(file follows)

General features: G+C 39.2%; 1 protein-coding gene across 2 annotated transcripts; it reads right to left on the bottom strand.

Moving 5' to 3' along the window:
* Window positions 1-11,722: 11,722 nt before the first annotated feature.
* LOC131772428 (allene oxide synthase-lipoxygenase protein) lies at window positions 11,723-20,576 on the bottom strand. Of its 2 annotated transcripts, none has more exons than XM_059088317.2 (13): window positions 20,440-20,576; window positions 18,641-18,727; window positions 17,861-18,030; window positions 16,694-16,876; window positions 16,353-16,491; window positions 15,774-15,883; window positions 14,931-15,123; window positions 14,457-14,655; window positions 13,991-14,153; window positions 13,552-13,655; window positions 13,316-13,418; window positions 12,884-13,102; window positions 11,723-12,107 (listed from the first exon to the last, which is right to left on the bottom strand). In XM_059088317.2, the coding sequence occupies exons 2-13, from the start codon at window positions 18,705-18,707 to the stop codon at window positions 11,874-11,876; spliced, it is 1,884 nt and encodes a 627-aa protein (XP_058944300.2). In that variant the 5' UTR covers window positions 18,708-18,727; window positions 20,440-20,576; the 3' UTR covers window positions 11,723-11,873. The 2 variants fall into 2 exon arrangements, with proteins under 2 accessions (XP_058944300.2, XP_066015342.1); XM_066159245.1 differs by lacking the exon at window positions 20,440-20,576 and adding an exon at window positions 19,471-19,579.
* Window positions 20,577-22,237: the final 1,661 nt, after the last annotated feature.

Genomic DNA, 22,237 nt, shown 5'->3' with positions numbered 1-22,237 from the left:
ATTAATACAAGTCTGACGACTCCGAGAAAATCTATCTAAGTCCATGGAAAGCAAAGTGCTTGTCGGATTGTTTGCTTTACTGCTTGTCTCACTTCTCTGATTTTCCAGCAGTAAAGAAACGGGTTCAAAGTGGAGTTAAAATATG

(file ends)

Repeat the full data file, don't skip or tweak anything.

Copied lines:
General features: G+C 39.2%; 1 protein-coding gene across 2 annotated transcripts; it reads right to left on the bottom strand.

Moving 5' to 3' along the window:
* Window positions 1-11,722: 11,722 nt before the first annotated feature.
* LOC131772428 (allene oxide synthase-lipoxygenase protein) lies at window positions 11,723-20,576 on the bottom strand. Of its 2 annotated transcripts, none has more exons than XM_059088317.2 (13): window positions 20,440-20,576; window positions 18,641-18,727; window positions 17,861-18,030; window positions 16,694-16,876; window positions 16,353-16,491; window positions 15,774-15,883; window positions 14,931-15,123; window positions 14,457-14,655; window positions 13,991-14,153; window positions 13,552-13,655; window positions 13,316-13,418; window positions 12,884-13,102; window positions 11,723-12,107 (listed from the first exon to the last, which is right to left on the bottom strand). In XM_059088317.2, the coding sequence occupies exons 2-13, from the start codon at window positions 18,705-18,707 to the stop codon at window positions 11,874-11,876; spliced, it is 1,884 nt and encodes a 627-aa protein (XP_058944300.2). In that variant the 5' UTR covers window positions 18,708-18,727; window positions 20,440-20,576; the 3' UTR covers window positions 11,723-11,873. The 2 variants fall into 2 exon arrangements, with proteins under 2 accessions (XP_058944300.2, XP_066015342.1); XM_066159245.1 differs by lacking the exon at window positions 20,440-20,576 and adding an exon at window positions 19,471-19,579.
* Window positions 20,577-22,237: the final 1,661 nt, after the last annotated feature.

Genomic DNA, 22,237 nt, shown 5'->3' with positions numbered 1-22,237 from the left:
ATTAATACAAGTCTGACGACTCCGAGAAAATCTATCTAAGTCCATGGAAAGCAAAGTGCTTGTCGGATTGTTTGCTTTACTGCTTGTCTCACTTCTCTGATTTTCCAGCAGTAAAGAAACGGGTTCAAAGTGGAGTTAAAATATG